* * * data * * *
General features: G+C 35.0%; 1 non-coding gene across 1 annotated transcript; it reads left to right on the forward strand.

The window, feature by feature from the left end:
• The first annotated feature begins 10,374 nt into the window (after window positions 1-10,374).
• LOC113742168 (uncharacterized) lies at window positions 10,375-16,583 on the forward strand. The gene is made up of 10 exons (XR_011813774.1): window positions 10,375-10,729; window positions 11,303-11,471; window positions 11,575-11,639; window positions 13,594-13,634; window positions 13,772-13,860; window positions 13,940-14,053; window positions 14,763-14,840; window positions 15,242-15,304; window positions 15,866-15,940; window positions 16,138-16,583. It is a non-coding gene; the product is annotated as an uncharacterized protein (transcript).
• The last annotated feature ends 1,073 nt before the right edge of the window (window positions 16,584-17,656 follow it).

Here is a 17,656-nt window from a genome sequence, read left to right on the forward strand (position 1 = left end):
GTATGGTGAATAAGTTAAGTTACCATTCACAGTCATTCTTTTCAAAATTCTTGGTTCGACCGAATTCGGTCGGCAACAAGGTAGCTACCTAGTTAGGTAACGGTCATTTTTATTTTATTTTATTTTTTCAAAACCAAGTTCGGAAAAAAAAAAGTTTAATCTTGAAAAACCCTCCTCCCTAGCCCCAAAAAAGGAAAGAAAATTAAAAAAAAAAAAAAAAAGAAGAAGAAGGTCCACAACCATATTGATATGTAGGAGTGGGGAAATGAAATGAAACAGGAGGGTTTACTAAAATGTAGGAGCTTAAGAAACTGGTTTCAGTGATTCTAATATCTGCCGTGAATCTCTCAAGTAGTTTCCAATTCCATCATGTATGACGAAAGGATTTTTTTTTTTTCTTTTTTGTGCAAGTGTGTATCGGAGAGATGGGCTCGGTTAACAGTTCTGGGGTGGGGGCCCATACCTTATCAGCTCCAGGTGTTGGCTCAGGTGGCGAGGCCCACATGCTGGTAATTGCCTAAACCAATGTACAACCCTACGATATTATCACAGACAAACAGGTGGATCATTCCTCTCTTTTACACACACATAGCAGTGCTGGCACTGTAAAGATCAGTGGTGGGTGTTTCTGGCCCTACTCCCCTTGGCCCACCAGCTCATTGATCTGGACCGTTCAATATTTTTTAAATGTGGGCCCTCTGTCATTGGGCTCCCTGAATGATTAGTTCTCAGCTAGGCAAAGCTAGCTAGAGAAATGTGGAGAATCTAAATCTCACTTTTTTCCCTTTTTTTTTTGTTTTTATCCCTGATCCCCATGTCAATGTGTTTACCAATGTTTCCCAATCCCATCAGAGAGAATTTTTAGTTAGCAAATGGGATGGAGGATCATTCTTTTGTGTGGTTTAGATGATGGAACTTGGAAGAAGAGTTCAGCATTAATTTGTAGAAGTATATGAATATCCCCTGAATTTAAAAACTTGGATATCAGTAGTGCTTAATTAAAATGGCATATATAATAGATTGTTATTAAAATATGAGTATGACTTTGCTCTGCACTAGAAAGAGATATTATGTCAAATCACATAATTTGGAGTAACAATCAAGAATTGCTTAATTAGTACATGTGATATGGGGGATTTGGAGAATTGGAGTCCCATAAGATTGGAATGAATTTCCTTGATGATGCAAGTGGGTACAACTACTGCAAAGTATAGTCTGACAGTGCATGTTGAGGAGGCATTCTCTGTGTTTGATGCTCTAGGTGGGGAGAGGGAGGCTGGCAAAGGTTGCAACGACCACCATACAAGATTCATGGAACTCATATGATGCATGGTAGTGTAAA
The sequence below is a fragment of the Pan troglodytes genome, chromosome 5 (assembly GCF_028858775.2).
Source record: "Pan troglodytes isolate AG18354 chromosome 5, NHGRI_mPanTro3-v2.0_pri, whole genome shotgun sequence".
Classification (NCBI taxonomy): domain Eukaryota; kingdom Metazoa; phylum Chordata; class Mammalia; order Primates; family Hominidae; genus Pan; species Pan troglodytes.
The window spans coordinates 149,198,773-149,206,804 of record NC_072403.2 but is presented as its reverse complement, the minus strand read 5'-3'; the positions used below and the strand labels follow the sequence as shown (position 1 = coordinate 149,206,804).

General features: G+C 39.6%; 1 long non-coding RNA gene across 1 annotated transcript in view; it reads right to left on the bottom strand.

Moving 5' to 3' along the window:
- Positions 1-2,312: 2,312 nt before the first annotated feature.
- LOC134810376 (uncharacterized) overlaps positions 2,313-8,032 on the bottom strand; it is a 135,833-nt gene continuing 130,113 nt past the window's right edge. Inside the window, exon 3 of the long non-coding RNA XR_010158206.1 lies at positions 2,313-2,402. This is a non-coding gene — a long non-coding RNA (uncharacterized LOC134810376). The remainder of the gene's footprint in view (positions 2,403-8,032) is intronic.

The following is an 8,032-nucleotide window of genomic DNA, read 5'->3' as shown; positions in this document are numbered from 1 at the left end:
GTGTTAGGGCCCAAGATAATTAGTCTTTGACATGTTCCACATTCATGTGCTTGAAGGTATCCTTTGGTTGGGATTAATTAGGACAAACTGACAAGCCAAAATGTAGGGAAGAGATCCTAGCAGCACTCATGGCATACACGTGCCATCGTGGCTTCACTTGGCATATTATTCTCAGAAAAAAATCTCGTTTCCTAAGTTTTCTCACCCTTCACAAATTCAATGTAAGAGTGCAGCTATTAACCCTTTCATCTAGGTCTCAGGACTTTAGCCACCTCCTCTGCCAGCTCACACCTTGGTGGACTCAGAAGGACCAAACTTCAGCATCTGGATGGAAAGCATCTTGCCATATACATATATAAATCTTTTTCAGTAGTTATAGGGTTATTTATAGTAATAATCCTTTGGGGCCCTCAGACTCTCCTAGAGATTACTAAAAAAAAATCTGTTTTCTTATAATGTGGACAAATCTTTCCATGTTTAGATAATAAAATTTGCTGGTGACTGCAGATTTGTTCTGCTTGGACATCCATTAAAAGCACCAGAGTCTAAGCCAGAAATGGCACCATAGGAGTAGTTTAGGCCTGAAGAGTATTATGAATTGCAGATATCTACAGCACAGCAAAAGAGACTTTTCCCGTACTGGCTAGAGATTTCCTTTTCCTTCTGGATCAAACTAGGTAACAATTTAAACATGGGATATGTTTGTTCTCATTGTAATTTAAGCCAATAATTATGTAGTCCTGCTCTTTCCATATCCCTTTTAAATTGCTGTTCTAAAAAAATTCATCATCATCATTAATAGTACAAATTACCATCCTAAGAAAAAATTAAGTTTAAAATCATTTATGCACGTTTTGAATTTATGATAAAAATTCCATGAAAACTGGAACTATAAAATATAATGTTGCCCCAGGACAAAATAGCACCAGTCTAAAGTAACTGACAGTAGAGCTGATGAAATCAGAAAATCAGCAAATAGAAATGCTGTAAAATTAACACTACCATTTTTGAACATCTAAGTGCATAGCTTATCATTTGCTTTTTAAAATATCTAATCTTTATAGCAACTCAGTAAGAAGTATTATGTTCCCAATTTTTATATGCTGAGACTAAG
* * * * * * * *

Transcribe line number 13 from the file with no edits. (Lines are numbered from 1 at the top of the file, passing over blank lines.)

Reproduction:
Moving 5' to 3' along the window: